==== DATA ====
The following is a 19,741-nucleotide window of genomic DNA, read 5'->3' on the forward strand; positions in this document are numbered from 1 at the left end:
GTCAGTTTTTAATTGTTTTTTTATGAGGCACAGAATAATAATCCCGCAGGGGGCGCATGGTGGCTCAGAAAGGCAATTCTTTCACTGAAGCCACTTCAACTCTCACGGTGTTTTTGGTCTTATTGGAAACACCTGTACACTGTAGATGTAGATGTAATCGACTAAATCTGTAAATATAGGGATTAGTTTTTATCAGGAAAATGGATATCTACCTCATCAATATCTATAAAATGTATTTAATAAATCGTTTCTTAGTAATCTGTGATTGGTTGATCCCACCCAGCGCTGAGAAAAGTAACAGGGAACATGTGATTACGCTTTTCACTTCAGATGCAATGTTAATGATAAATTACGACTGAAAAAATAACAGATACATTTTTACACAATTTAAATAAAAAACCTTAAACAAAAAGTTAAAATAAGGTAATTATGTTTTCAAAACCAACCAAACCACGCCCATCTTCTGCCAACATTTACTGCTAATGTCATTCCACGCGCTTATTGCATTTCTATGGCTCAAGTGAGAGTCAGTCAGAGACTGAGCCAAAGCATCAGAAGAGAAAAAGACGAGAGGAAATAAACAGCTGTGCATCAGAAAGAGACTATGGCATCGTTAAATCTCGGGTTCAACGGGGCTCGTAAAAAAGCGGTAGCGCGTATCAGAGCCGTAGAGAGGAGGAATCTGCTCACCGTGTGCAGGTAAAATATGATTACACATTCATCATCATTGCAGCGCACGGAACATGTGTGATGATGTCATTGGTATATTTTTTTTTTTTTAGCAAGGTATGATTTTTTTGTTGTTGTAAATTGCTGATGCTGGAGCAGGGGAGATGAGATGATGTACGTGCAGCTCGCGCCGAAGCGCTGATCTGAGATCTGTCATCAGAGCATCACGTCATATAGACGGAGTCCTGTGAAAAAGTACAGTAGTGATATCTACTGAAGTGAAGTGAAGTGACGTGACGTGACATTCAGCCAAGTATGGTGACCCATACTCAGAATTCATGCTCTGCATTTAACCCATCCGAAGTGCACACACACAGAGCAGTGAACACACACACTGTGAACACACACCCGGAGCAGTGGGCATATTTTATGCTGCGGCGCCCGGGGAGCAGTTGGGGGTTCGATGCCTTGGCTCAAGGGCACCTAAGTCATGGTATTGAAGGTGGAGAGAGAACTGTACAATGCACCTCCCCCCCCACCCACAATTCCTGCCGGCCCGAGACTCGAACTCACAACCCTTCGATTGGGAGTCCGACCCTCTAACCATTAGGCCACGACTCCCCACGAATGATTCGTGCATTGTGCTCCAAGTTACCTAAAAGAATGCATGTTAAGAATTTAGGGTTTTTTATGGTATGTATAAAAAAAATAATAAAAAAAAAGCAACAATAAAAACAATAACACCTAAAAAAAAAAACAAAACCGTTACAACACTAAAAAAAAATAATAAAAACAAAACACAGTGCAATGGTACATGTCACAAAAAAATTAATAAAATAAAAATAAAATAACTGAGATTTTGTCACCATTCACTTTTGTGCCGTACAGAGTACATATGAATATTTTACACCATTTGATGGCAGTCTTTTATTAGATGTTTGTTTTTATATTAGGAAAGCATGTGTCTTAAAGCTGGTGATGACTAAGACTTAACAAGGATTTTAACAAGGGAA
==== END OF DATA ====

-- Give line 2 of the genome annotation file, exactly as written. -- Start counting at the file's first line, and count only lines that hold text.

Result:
GTCAGTTTTTAATTGTTTTTTTATGAGGCACAGAATAATAATCCCGCAGGGGGCGCATGGTGGCTCAGAAAGGCAATTCTTTCACTGAAGCCACTTCAACTCTCACGGTGTTTTTGGTCTTATTGGAAACACCTGTACACTGTAGATGTAGATGTAATCGACTAAATCTGTAAATATAGGGATTAGTTTTTATCAGGAAAATGGATATCTACCTCATCAATATCTATAAAATGTATTTAATAAATCGTTTCTTAGTAATCTGTGATTGGTTGATCCCACCCAGCGCTGAGAAAAGTAACAGGGAACATGTGATTACGCTTTTCACTTCAGATGCAATGTTAATGATAAATTACGACTGAAAAAATAACAGATACATTTTTACACAATTTAAATAAAAAACCTTAAACAAAAAGTTAAAATAAGGTAATTATGTTTTCAAAACCAACCAAACCACGCCCATCTTCTGCCAACATTTACTGCTAATGTCATTCCACGCGCTTATTGCATTTCTATGGCTCAAGTGAGAGTCAGTCAGAGACTGAGCCAAAGCATCAGAAGAGAAAAAGACGAGAGGAAATAAACAGCTGTGCATCAGAAAGAGACTATGGCATCGTTAAATCTCGGGTTCAACGGGGCTCGTAAAAAAGCGGTAGCGCGTATCAGAGCCGTAGAGAGGAGGAATCTGCTCACCGTGTGCAGGTAAAATATGATTACACATTCATCATCATTGCAGCGCACGGAACATGTGTGATGATGTCATTGGTATATTTTTTTTTTTTTAGCAAGGTATGATTTTTTTGTTGTTGTAAATTGCTGATGCTGGAGCAGGGGAGATGAGATGATGTACGTGCAGCTCGCGCCGAAGCGCTGATCTGAGATCTGTCATCAGAGCATCACGTCATATAGACGGAGTCCTGTGAAAAAGTACAGTAGTGATATCTACTGAAGTGAAGTGAAGTGACGTGACGTGACATTCAGCCAAGTATGGTGACCCATACTCAGAATTCATGCTCTGCATTTAACCCATCCGAAGTGCACACACACAGAGCAGTGAACACACACACTGTGAACACACACCCGGAGCAGTGGGCATATTTTATGCTGCGGCGCCCGGGGAGCAGTTGGGGGTTCGATGCCTTGGCTCAAGGGCACCTAAGTCATGGTATTGAAGGTGGAGAGAGAACTGTACAATGCACCTCCCCCCCCACCCACAATTCCTGCCGGCCCGAGACTCGAACTCACAACCCTTCGATTGGGAGTCCGACCCTCTAACCATTAGGCCACGACTCCCCACGAATGATTCGTGCATTGTGCTCCAAGTTACCTAAAAGAATGCATGTTAAGAATTTAGGGTTTTTTATGGTATGTATAAAAAAAATAATAAAAAAAAAGCAACAATAAAAACAATAACACCTAAAAAAAAAAACAAAACCGTTACAACACTAAAAAAAAATAATAAAAACAAAACACAGTGCAATGGTACATGTCACAAAAAAATTAATAAAATAAAAATAAAATAACTGAGATTTTGTCACCATTCACTTTTGTGCCGTACAGAGTACATATGAATATTTTACACCATTTGATGGCAGTCTTTTATTAGATGTTTGTTTTTATATTAGGAAAGCATGTGTCTTAAAGCTGGTGATGACTAAGACTTAACAAGGATTTTAACAAGGGAA